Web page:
NASW, and the CSWE have recognized and responded to the problem of social work education costs relative to the comparably low salaries of social workers. As noted, the report “In the Red: Social Workers and Educational Debt” identified educational debt as a deterrent to the pursuit of public service careers and documented the debt burden of social workers relative to salary levels. NASW lobbyists regularly work to address these issues on Capitol Hill and were influential in securing student loan forgiveness as part of the College Cost Reduction and Access Act. CSWE also works to achieve loan forgiveness and more favorable loan repayment programs, and to link students with fellowships.

Both organizations are actively addressing loan forgiveness and low salary levels for social workers. While these factors influence students considering a career in social work, other factors such as social workers’ safety, high caseloads, working conditions, and quality of supervision may dissuade students from pursuing social work careers or cause current professionals to leave the field.

The Social Work Reinvestment Initiative
In September 2006, NASW announced an initiative “designed to unify and advance the social work profession.” In 2008, NASW engaged CSWE to jointly promote the Social Work Reinvestment Initiative. A major element of the reinvestment initiative, The Dorothy I. Height and Whitney M. Young, Jr. Social Work Investment Act (H.R.5447) was introduced in Congress. The primary goal of the Reinvestment Act is to secure federal and state investments in professional social work to enhance societal well-being. It also focuses on fair market compensations, high social work education debt, translating social work research to practice, social work safety, lack of diversity in the profession, and state-level social work licensure. Congresswoman Barbara Lee (H.R. 1466) and Senator Barbara Mikulski (S.997), both social workers, have reintroduced this bill several times, most recently in the 113th Congress. Social workers, social work students, and the social work community could benefit from the passage of this legislation. Considerable advocacy will be required if this bill is to be passed. The legislation tracking website http://www.govtrack.us reports that there is a 0% chance that the bill will be enacted into law.

Current Strategies
Until legislation such as the Social Work Reinvestment Act is passed, social work students and practicing social workers will continue to rely on loans, credit cards, and loan forgiveness programs to finance their education. Strategies for individuals addressing this situation include education about loans and other forms of debt.

Many students take loans without understanding the terms and repayment options. Those using credit cards may not realize the long-term consequences and costs involved. Yoon has suggested that social work programs should offer this information to students and publicize loan forgiveness programs.

A second strategy for individuals is to conduct in-depth research into available scholarships, assistantships, and loan repayment resources such as AmeriCorps and the National Health Service. Once MSW programs of interest have been identified, prospective students can fully investigate the funding opportunities that may be available through grants, research projects, and other projects that the social work program may sponsor. Using an informed and planned process, individuals can minimize the costs of social work education.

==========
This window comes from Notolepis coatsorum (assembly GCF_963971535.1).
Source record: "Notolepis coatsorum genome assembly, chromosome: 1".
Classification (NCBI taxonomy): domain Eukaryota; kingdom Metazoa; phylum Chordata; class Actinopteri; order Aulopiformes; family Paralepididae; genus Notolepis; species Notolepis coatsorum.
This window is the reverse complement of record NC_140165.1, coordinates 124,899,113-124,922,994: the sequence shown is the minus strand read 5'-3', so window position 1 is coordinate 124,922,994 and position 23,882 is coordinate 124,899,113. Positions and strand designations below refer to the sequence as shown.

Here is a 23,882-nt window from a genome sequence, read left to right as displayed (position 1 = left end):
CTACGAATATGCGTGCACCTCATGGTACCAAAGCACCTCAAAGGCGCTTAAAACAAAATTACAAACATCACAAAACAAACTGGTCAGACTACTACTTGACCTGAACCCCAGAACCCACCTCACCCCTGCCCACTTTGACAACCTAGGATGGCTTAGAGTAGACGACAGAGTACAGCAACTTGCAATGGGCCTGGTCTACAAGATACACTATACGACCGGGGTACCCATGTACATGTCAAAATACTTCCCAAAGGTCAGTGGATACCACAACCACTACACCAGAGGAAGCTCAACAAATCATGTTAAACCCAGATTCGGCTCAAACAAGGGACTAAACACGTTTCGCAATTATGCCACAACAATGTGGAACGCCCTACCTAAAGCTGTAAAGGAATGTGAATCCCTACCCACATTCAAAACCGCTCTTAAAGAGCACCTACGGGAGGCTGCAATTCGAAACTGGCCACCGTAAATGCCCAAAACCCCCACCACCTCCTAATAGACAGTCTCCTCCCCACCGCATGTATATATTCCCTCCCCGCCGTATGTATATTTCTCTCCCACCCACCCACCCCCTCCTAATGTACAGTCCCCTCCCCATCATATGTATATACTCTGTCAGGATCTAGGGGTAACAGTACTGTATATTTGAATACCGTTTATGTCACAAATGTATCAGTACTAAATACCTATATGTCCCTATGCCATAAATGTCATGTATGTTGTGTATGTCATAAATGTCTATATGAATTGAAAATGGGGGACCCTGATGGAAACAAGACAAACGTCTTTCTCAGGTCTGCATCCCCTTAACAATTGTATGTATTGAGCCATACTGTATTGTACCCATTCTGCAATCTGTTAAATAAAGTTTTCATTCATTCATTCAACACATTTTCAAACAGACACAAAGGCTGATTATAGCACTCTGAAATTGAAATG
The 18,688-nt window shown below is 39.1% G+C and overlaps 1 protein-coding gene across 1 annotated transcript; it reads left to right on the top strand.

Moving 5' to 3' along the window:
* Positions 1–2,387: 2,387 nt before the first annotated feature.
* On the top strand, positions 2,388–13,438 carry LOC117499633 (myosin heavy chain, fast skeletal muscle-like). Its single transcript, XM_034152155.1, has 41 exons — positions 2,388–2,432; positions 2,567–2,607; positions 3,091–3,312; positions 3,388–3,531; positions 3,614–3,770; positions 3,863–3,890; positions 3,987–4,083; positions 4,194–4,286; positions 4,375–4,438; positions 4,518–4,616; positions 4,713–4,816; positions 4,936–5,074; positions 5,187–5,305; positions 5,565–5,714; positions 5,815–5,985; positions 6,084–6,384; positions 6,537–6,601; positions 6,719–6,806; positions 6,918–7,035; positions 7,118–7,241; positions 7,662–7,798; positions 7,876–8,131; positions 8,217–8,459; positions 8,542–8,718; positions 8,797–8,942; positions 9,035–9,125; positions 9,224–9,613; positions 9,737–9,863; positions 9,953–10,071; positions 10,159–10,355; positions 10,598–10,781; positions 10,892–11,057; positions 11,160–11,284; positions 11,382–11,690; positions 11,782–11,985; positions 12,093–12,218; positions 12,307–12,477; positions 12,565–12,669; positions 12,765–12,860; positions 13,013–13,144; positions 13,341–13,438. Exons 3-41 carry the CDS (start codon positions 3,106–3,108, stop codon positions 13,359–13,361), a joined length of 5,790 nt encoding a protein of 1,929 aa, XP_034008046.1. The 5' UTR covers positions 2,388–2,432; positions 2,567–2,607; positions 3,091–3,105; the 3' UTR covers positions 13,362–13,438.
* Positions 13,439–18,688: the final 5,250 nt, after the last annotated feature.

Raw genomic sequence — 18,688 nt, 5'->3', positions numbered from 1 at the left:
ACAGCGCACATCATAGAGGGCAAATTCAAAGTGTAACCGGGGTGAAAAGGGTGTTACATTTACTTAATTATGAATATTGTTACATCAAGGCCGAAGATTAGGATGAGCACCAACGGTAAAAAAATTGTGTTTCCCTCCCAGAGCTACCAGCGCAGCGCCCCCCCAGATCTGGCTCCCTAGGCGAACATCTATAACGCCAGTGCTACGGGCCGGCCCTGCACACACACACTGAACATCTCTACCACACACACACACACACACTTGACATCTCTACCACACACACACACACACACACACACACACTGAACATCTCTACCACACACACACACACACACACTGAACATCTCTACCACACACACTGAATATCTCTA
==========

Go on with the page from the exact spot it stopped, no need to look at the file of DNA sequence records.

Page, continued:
Lastly, becoming familiar with loan forgiveness programs and repayment options is necessary. The Public Service Loan Forgiveness program must be fully investigated, and possibly applied for, as it requires 10 years of service in a public or nonprofit organization. State level loan forgiveness programs need to be explored as these may offer benefits to social workers.

Final Thoughts
The projected demand for social workers will be met only if the cost of education for the profession is manageable. Present and potential social workers must be persuaded that the profession offers a path to financial security as well as professional satisfaction. While loan forgiveness may be one strategy, a more comprehensive approach as proposed by the Social Work Reinvestment Initiative is necessary. Exploration of possible tax strategies, income-contingent loans, and tuition reduction/scholarship development are necessary. The increasing demand for social workers projected by the US Department of Labor reflects the expectation of increasing need on the part of Americans. Meeting the human needs of people is the province of the social work profession. It is time to move beyond loan forgiveness programs and invest in comprehensive approaches to ensure an adequate supply of professional social workers. The question is: Can social workers advocate as effectively for the profession as we do for our clients?

— Lynne Soine, DSW, MSW, LMSW, is an associate professor and the chair of the social work department at SUNY Plattsburgh.

Lisi, M. (2014). Coalitions, student debt top CFHE agenda. The Voice, 41(5), 18-19.

Social Justice Solutions. (2014). Social workers march on Albany to fight student debt. Retrieved fromhttp://www.socialjusticesolutions.org.

Yoon, I. (2012). Debt burdens among MSW graduates: A national cross-sectional study. Journal of Social Work Education, 48(1), 105-125.